free speech


New Research Suggests That Governments May Fake SSL Certificates | Electronic Frontier Foundation.

In Germany, you can’t publish the names of murderers after some years have passed since the crime. So a convicted murderer’s lawyers wrote to Wikipedia and asked them to take his name off of the webpage about his victim. Read my take on this First Amendment issue on the EFF blog.

One of my new projects is defending researchers and bloggers discussing how to put custom operating systems on TI calculators. The press release and explanatory blog post are on the EFF site.

Hey, TI, Leave Those Kids Alone | Electronic Frontier Foundation.

Proposed Reporters’ Shield Law Overdue but Underpowered

This week’s Circuit Court column is about the proposed federal reporters’ shield law that just came out of the Senate Judiciary Committee. While we need a shield law, this one has a loophole for situations where the leak is criminal or tortious activity, and the loophole may just be too large for this version of a shield to do the trick.

I hope that First Amendment and reporters’ rights groups will be able to address this intelligently before consensus forms around final language for the bill. Its very easy to get caught up in the “you’re protecting criminals” rhetoric, particularly when a lot of business interests have formed a coalition to kill the bill entirely. However, the current version of the bill probably would not protect reporters even in the circumstances which have led Congress to propose this legislation in the first place. Read more here.

Last Tuesday, something fantastic happened. The U.S. 10th Circuit Court of Appeals gave the First Amendment some oomph in Golan v. Gonzales. The case, brought by Larry Lessig and lawyers with the Stanford Law School Center for Internet and Society, challenged section 514 of the Uruguay Round Agreements Act, or URAA, which removed thousands of books, films and musical compositions from the public domain. The 10th Circuit held that, following the Supreme Court case of Eldred v. Ashcroft, if Congress changes copyright’s “traditional contours,” courts must conduct a First Amendment review to ensure that those changes do not overly burden free expression in an unjustified manner. Removing works from the public domain is one such traditional contour, so the court sent the Golan case back to the District Court to determine whether the URAA goes too far in burdening speech.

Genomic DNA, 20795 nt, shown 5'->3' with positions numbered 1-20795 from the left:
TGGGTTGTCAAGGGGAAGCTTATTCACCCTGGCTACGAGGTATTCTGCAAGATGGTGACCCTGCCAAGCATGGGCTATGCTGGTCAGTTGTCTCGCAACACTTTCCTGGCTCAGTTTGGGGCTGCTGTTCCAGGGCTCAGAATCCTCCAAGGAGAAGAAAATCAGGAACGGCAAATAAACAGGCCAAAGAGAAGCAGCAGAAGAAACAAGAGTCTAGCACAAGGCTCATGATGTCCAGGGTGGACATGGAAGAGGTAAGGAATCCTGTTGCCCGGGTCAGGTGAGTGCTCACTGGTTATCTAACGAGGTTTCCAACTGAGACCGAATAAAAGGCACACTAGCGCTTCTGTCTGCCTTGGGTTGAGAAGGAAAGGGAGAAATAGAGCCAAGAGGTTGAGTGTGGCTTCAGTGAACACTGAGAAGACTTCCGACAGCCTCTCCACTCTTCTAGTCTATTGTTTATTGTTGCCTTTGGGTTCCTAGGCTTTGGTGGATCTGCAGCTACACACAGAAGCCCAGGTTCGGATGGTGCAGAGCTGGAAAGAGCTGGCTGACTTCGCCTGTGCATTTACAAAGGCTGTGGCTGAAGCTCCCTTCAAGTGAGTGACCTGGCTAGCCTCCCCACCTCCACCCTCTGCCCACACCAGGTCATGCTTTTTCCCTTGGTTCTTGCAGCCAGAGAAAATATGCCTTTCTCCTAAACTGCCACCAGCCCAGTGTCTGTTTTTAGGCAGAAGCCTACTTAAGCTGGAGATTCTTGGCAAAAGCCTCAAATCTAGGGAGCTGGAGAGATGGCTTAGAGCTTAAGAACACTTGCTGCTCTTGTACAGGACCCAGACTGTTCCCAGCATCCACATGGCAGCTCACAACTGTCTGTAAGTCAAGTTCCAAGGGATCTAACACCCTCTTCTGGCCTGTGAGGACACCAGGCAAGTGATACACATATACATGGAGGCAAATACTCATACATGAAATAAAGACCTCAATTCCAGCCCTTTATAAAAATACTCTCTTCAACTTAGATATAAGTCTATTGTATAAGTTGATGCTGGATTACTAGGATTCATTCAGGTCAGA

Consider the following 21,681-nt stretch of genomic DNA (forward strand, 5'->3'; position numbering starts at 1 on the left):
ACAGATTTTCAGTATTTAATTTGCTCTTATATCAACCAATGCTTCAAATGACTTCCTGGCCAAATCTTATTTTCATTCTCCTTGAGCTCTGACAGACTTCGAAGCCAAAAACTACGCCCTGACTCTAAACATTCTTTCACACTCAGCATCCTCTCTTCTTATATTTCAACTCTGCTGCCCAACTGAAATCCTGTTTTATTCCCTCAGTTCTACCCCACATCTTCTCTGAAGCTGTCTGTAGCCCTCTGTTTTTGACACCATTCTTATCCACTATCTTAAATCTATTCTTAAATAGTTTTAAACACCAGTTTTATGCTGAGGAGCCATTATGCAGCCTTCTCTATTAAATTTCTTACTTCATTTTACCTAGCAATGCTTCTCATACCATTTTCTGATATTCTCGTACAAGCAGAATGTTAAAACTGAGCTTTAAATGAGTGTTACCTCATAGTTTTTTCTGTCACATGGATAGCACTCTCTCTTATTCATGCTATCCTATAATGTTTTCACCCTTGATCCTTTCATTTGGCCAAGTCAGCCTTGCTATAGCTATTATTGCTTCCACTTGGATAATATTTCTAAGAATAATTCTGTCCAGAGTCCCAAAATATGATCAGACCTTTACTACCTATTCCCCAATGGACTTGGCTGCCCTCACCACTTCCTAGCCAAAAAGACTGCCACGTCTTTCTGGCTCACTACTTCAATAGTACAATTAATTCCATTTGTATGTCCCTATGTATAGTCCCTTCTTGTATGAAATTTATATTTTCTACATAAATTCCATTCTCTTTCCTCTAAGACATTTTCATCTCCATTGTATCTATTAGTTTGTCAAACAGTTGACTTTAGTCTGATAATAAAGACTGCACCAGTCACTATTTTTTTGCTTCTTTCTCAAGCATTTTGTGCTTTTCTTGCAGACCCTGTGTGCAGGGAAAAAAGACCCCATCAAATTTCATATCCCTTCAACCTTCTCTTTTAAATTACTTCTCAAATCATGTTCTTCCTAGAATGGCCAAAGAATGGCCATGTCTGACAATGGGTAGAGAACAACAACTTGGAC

I wrote about this case, which I was involved in when I was Executive Director of CIS, for this week’s Wired News column. You can read the full column here.

Yesterday’s Wired News column, filed from our pied a terre in Amsterdam, discusses the clash between the right to privacy and the right to free speech, as represented in a lawsuit by the local royal family against a tabloid it seeks to stop from publishing photographs of the young princesses playing on the beach with their mother and nanny. You can read the whole article here.

Doe Wins Motion to Unseal, Bodes Well for Preservation of Anonymity | Stanford Center for Internet and Society [beta site]

H.B. Fuller v. Doe is a case my Cyberlaw Clinic students and I have been working on for a year or so. Today we had some good news. The Sixth District Court of Appeal in California has granted our client John Doe’s motion to unseal records. In the trial court, Doe and Fuller stipulated to sealing documents Fuller claimed contained confidential information. On appeal, we moved to unseal the records in the appellate court because they do not contain confidential information. The appellate court agreed in this published opinion.